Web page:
2014 Ruble Crisis: More than Just a Supply Shock
In the second half of 2014, the Russian ruble began to decline in value, causing a crisis in consumer confidence in its economy — and ultimately a financial crisis. There are two apparent causes for this panic:
- The decline of oil prices, which fell from $100 dollars per barrel to $60 from June to December of that year. Given the reliance on oil exports to power the Russian economy, this steep decline in revenue proved painful to the country’s economic growth, as well as to powerful state-owned energy companies like Gazprom and Lukoil.
- A raft of Western economic sanctions imposed on the country in response to their Ukraine intervention that year. In addition, the sanctions directly impacted the value of the ruble by preventing Russian companies from rolling over debt. To make interest payments, these companies were forced to exchange rubles for other currencies on the open market, which proved more expensive.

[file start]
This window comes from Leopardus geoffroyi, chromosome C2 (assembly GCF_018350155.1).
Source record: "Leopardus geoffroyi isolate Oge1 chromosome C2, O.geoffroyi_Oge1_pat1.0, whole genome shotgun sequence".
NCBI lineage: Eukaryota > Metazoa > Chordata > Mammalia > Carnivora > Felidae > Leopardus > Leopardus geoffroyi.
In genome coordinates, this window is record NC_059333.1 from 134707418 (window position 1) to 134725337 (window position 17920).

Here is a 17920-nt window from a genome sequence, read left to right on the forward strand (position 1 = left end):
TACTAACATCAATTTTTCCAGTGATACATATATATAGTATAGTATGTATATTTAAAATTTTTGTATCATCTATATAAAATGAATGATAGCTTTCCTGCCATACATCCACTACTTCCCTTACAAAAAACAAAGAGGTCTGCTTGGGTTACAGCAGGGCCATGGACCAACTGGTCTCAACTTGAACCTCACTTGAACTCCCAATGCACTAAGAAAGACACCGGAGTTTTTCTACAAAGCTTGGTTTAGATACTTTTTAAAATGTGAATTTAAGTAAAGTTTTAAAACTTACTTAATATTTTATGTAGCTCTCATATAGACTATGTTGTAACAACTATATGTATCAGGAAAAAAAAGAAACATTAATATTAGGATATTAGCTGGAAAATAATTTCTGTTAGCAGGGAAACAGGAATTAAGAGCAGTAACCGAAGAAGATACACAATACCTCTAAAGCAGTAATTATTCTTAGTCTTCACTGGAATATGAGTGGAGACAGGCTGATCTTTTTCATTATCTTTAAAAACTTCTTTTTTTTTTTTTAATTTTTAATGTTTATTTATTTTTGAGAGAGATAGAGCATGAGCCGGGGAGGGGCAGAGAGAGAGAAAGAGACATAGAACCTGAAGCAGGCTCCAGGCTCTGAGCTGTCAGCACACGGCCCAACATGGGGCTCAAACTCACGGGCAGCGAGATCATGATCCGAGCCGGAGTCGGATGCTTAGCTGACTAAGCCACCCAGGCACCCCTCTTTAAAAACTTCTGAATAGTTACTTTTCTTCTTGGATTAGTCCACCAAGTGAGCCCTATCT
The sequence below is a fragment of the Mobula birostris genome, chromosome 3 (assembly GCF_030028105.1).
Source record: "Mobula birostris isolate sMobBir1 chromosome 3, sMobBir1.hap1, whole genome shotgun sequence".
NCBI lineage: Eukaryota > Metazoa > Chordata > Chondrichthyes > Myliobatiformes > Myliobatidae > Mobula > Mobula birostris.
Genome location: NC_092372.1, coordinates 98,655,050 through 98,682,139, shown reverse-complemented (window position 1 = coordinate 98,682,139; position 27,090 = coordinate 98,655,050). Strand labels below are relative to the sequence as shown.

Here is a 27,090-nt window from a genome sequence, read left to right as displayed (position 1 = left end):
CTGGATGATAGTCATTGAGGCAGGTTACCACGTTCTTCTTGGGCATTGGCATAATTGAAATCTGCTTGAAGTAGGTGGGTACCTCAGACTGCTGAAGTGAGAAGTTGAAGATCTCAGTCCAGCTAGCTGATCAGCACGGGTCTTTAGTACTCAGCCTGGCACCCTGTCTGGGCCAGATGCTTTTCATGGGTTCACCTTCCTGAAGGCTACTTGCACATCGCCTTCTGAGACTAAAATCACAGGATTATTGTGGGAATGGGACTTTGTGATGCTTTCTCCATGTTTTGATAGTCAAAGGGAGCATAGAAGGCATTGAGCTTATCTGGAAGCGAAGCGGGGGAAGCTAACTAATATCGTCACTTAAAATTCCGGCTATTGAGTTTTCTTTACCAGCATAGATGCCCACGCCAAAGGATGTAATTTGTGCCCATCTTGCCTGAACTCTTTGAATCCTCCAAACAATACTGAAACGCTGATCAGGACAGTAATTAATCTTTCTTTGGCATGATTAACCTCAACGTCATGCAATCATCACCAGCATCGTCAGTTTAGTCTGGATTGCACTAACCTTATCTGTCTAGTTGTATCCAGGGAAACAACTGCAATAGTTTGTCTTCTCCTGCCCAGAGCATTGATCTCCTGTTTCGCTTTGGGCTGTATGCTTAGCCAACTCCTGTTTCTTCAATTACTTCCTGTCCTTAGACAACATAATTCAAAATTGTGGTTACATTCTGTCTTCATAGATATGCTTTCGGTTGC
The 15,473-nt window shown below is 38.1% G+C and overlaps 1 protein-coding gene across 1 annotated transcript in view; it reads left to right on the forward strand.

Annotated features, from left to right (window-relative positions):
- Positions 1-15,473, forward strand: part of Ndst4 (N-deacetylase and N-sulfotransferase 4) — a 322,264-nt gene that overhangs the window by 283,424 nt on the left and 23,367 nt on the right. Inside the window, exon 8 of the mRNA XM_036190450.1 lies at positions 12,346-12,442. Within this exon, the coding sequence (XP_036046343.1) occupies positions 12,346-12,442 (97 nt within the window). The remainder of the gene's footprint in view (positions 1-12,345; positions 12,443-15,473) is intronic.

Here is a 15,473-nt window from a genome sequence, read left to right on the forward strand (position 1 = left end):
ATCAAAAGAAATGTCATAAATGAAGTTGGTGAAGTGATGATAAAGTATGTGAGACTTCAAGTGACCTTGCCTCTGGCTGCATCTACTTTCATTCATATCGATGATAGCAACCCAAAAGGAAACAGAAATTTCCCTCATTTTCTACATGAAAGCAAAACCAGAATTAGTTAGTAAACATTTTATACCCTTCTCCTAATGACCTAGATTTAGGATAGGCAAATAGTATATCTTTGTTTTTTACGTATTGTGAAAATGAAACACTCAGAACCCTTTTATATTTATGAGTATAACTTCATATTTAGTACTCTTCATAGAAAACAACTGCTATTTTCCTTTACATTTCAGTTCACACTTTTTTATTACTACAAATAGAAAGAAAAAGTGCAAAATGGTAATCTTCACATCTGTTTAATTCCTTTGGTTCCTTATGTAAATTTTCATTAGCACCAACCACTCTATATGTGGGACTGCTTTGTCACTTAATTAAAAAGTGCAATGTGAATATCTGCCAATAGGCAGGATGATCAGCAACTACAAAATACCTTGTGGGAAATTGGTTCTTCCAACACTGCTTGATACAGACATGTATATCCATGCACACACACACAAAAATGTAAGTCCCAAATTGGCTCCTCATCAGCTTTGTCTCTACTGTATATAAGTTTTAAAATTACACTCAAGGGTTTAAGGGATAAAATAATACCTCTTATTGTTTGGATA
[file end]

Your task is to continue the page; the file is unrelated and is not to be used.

Together, these twin blows caused a precipitous drop in the ruble’s value at the end of 2014:
Where this story differs from the pound’s is that the ruble subsequently recovered much of its value. Part of this was likely due to a rebound in oil prices, which will always have a significant effect on Russia’s outlook assuming their economy is dependent on energy exports. That said, another explanation for the recovery regarded the situation in the Ukraine, where a ceasefire was broached at the very end of 2014. That signal of a potential return to normalcy in the region may have resuscitated consumer confidence in Russia to some degree. Although the conflagration in Ukraine remains ongoing, this still suggests that crises caused by political uncertainty can be mended quickly if a sense of stability returns.